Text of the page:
Willem Mengelberg, Arturo Toscanini, William Furtwangler, Thomas Beecham and Hans Knapperstbusch are all older (mostly pre-stereo era) conductors I love. They're good enough that I don't mind the rough sound quality most of the time.
    Quote Originally Posted by guedita View Post
    I feel like dad-rock wouldn't get so bad of a rep if we called it pop-rock

  6. #6

    Default Re: Classical, etc music

    Quote Originally Posted by mountmccabe View Post
    One reason listening to classical music can be intimidating is that there are so many more factors to consider when choosing what to buy. If you want to hear "Heroes" you go to iTunes or you get "Heroes" (the album) and there you go. There will be some live recordings and covers but they're often footnotes. There's a definitive original which is where all inquiry on the matter should start.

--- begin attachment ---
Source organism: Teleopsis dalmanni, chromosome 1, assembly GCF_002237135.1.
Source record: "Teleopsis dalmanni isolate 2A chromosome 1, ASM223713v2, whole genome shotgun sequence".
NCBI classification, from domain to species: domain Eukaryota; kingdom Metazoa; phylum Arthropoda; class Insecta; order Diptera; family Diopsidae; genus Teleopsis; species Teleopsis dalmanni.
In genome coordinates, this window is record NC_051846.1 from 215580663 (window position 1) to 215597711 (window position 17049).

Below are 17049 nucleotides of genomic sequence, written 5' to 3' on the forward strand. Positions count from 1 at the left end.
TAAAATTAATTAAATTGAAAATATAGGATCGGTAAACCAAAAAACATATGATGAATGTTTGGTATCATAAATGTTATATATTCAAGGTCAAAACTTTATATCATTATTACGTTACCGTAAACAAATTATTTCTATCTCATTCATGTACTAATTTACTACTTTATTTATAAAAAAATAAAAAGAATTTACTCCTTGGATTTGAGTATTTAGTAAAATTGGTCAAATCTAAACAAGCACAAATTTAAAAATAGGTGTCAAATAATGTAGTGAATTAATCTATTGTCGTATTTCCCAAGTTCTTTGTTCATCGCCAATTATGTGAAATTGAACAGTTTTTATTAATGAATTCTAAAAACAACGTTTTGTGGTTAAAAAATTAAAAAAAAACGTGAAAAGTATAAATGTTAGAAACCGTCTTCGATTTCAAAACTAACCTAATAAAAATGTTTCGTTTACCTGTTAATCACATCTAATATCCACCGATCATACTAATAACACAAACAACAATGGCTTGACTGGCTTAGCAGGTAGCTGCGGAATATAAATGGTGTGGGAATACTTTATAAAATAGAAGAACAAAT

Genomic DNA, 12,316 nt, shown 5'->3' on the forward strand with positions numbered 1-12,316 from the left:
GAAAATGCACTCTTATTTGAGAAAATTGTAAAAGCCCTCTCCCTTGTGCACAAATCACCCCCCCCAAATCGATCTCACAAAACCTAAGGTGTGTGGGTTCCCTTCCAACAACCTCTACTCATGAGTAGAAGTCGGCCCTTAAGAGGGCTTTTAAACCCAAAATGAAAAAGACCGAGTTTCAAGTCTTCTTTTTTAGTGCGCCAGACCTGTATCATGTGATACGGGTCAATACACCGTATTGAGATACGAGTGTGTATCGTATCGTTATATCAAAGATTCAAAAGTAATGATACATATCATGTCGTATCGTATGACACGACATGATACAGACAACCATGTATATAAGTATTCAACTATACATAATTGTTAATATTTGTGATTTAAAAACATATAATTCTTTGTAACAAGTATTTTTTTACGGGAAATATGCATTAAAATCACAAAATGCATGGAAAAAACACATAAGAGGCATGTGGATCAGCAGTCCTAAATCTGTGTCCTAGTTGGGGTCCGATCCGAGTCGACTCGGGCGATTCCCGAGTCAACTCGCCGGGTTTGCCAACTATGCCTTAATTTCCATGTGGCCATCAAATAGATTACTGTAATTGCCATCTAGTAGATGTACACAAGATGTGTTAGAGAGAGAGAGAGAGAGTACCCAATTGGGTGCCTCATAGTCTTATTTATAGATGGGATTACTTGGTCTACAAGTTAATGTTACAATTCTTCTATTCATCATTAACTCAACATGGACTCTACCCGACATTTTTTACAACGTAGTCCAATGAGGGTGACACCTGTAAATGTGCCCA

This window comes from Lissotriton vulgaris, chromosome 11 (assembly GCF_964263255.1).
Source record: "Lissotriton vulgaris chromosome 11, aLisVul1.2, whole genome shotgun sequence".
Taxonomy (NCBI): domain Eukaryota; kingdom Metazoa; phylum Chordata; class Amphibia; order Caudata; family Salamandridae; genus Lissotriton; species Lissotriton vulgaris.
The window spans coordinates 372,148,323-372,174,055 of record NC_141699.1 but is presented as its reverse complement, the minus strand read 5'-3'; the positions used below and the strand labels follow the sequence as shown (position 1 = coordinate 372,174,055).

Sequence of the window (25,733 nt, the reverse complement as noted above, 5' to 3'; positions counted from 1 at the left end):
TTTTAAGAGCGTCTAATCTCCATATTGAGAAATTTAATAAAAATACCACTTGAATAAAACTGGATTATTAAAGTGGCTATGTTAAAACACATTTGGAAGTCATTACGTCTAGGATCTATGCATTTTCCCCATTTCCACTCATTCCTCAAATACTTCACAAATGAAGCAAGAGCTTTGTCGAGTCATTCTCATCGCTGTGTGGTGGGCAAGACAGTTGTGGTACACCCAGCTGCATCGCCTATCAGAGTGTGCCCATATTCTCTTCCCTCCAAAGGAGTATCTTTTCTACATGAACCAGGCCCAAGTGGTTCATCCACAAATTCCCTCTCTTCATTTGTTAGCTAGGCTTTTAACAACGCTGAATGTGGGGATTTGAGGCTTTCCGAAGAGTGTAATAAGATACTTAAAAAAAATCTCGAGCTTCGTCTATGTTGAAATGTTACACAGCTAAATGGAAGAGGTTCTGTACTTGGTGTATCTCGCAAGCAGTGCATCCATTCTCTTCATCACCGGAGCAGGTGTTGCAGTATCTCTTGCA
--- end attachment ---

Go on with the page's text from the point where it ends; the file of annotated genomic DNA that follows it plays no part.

A single piece by a single composer will be recorded hundreds of times if it's popular. Karajan (a conductor) did studio recordings all nine symphonies by Beethoven no less than four times, with I think three different orchestras. There are also live recordings of these symphonies with various other orchestras. That means for any given Beethoven symphony there're at least a half a dozen different recordings to choose between from just one conductor. [Quick overview: the 50s cycle is unremarkable and with bad sound quality; his mid 60s set is his best (there are certainly better cycles, though) while the late 70s cycle is only worth picking through and the digital set in the 80s isn't worth bothering with at all. THIS IS NOT TO SAY that any of these recordings are "bad" per se, just less remarkable than other choices. Any of his four cycles here would be fine to have but if you like the pieces enough to want multiple versions then these - other than the 60s set - probably aren't going to be ones you keep going back to.]